Although this blog does not usually venture into the world of aeromodelling, Reg Heath of Modelflight has kindly given permission to show these pictures of Mike Hawkins' stunning 1/7th scale (yes, you read that correctly - one-seventh scale) Mitsubishi Type 10 Carrier Torpedo Bomber. This beautiful flying scale model is 76 inches in span and weighs 16 lbs with a Laser 150 engine.
Although it flies smoothly, Mike reports that it needs constant attention, because although stable in pitch, it is midly unstable in roll and will drop its nose in a steep turn. He suspects this may be true scale behaviour! It is also a one-speed aeroplane, apparently, and does not appear to go any faster when the throttle is opened up, although it then climbs better. Mike is planning to fit the torpedo for flight and maybe try a drop.
Struts, turnbuckles and wires . . .
The colour scheme is a convincing PC10 (Khaki Drab) derivative over clear doped linen with varnished wooden struts and natural metal (or grey painted) engine panels. This aircraft flew almost two decades before Kariki 117 was issued and although it is often depicted in standard "IJN Dark Green" over "IJN Grey" it is perhaps more probable that it was finished in commercial aircraft dopes derived from the then current British connection.
All the photographs of Mike Hawkins model were taken by Kuhn Sukasom on a "grey and damp" day.
The Type 10 model in flight
Watch that turn! Gently does it!
If this 1/7th scale project seems a little too big for your dining room table, the only mainstream plastic model of this beast was the Marusan 1/50th scale hen's tooth, re-issued by UPC almost 50 years ago and now also something of a rarity (where are the original molds I wonder?).
Original Marusan Box Art
Classic UPC Box Art by Scott Eidson
Here are some images of the classic UPC/Marusan model built by JASIG Leader Gary Wenko.
Choroszy Modelbud Catalogue Picture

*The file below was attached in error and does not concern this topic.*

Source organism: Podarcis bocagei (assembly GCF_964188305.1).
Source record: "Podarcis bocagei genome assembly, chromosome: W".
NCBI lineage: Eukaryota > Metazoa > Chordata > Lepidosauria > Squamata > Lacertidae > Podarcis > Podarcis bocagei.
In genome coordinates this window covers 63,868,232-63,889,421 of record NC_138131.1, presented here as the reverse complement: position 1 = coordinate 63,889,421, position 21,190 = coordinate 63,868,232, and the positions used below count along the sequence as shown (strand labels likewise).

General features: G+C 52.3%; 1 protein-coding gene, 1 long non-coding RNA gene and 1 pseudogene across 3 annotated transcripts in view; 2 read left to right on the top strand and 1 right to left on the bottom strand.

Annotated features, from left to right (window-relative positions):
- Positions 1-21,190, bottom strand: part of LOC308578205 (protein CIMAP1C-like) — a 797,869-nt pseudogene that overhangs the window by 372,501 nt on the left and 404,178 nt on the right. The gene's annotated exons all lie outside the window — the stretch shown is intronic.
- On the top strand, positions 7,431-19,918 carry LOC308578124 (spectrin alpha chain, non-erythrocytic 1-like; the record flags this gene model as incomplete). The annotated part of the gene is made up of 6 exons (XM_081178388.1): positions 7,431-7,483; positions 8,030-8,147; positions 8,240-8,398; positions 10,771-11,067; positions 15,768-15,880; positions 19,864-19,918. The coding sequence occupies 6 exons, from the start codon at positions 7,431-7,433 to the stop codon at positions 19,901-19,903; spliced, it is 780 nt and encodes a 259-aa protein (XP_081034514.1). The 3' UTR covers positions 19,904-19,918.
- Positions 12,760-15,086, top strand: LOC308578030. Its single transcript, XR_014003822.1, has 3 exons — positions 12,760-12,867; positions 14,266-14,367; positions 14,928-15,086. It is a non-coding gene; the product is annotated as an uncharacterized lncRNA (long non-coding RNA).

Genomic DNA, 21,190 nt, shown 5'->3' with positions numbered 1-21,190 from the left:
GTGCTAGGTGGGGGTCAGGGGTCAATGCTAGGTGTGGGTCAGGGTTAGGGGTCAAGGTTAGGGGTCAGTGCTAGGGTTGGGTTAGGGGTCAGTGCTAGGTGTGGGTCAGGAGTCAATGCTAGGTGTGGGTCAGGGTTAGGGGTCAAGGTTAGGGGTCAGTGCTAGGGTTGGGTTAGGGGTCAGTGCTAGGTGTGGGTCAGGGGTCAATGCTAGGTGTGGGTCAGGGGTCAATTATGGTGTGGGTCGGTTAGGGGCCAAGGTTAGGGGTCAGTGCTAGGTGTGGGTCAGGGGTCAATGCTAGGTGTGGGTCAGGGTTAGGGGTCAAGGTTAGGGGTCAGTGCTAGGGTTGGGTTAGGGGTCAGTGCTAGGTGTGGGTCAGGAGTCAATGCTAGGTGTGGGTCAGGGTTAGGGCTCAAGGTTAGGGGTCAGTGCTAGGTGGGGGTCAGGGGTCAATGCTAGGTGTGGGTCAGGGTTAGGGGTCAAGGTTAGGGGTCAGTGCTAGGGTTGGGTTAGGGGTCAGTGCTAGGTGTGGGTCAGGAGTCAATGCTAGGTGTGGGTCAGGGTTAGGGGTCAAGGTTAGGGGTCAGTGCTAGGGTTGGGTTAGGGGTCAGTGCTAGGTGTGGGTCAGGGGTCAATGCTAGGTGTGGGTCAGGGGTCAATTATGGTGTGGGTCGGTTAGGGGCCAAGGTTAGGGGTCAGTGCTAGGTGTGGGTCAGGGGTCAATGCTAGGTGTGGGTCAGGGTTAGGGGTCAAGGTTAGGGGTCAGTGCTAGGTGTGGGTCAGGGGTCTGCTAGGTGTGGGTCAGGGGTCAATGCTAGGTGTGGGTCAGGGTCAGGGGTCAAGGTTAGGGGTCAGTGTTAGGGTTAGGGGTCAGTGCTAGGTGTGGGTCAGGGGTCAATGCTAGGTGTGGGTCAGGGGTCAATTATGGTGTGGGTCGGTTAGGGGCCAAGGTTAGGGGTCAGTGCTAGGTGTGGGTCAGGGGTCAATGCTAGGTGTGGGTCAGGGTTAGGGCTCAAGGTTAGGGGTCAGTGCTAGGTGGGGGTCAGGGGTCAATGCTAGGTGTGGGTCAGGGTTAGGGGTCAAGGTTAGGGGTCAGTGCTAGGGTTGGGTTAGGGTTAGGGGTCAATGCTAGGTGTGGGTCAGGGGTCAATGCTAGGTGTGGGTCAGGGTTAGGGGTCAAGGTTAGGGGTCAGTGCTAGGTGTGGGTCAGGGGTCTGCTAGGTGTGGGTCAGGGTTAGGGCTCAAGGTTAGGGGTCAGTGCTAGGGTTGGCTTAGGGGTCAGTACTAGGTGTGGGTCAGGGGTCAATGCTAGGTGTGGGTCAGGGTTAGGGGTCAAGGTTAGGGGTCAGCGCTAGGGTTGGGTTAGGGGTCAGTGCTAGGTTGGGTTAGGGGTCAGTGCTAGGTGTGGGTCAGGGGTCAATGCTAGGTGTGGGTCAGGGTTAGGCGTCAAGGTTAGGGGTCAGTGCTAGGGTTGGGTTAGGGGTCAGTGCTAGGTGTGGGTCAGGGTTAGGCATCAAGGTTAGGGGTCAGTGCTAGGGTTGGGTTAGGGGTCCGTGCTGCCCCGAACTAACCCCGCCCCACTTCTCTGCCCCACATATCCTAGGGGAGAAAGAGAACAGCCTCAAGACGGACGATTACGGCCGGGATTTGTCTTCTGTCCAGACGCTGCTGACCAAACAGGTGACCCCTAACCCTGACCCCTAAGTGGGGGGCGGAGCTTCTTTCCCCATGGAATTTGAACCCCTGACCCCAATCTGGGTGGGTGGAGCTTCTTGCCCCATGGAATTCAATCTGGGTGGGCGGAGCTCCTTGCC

For the dedicated modelling masochist there is also the Choroszy Modelbud resin kit in 1/72nd scale. Hmm, a Braille scale resin twin-bay triplane eh? I suspect that for some modellers this challenge might also result in a few brief moments of flight as an incomplete model heads for the circular tin hangar . . .
Mitsubishi test pilot William Jordan about to fly one of the prototypes
The Type 10 was designed by the former Sopwith designer Herbert Smith and powered by a 450 hp Napier Lion engine. The first example was test flown at the Mitsubishi Nagoya factory on 9th August 1922 by test pilot and member of the design team William Jordan (who made the first Japanese carrier deck landing on Hôshô in February 1923). The Imperial Japanese Navy ordered twenty examples of the design in October 1922. A second example was completed with a 370 hp Lorraine engine and both, designated 1MT1N and 1MT1L respectively, were tested by the Navy at Kasumigaura during November 1922. Following these tests it was decided to complete the production aircraft with the Lion engine.
Type 10 at Kasumigaura with a Japanese Naval Aviator
One of the Type 10 production aircraft was later converted to a seaplane configuration by the Ando Aeroplane Research Studio at Shin-Maiko beak, Chita Penisular, Aichi Prefecture.
The aircraft dimensions were a span of 13.259 m (43 ft 6 in); a length of 9.779 m (32 ft 1 in); a height of 4.457 m (14 ft 7 1/2 in); and a wing area of 43 sq m (462.863 sq ft). The aircraft weighed 1,370 kg (3,020 lbs) in empty configuration and 22,500 kg (5,511 lbs) loaded. The wing loading was 36.1 kg/sq m (7.3 lb/sq ft) and the power loading 5.56 kg/hp (12.2 lb/hp). In performance it achieved a maximum speed of 113 kt (130 mph), a cruising speed of 70 kt (81 mph) and could climb to 3,050 m (10,000 ft) in 13 min 30 sec with a service ceiling of 6,000 m (19,685 ft).
Whilst its pilots liked the flight characteristics and general performance of the Type 10 they failed to satisfy the Navy's decision makers. The aircraft proved difficult to handle on the ground because of its height and the single seater configuration did not fit Navy planning considerations. As a result no further production order was forthcoming and the type was replaced in service by the two-seater Type 13 Carrier Attack Aircraft in 1924.
With (dummy?) torpedo fitted - note the light colouring.
Image credits: Model Photographs Mike Hawkins via Reg Heath © 2010 Modelflight and Gary Wenko; Marusan and UPC box art courtesy of Gary Wenko; Catalogue picture © 2010 Choroszy Modelblud; Other photographs author's collection and 零戦落穂ひろい (http://blog.goo.ne.jp/summer-ochibo) via Gary Wenko.